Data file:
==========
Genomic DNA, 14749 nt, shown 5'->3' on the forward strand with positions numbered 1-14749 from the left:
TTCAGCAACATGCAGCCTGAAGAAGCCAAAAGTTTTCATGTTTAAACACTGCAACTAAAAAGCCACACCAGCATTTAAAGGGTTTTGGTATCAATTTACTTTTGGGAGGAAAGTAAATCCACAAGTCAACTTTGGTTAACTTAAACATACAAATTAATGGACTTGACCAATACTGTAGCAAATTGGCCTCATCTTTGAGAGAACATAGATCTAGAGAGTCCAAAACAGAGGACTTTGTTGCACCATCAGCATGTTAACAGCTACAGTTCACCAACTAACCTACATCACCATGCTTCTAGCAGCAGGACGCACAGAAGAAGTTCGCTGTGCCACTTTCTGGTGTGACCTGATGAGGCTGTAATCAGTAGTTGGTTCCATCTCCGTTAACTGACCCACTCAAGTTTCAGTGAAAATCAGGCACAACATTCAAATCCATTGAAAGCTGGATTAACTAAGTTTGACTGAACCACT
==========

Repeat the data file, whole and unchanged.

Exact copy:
Genomic DNA, 14749 nt, shown 5'->3' on the forward strand with positions numbered 1-14749 from the left:
TTCAGCAACATGCAGCCTGAAGAAGCCAAAAGTTTTCATGTTTAAACACTGCAACTAAAAAGCCACACCAGCATTTAAAGGGTTTTGGTATCAATTTACTTTTGGGAGGAAAGTAAATCCACAAGTCAACTTTGGTTAACTTAAACATACAAATTAATGGACTTGACCAATACTGTAGCAAATTGGCCTCATCTTTGAGAGAACATAGATCTAGAGAGTCCAAAACAGAGGACTTTGTTGCACCATCAGCATGTTAACAGCTACAGTTCACCAACTAACCTACATCACCATGCTTCTAGCAGCAGGACGCACAGAAGAAGTTCGCTGTGCCACTTTCTGGTGTGACCTGATGAGGCTGTAATCAGTAGTTGGTTCCATCTCCGTTAACTGACCCACTCAAGTTTCAGTGAAAATCAGGCACAACATTCAAATCCATTGAAAGCTGGATTAACTAAGTTTGACTGAACCACT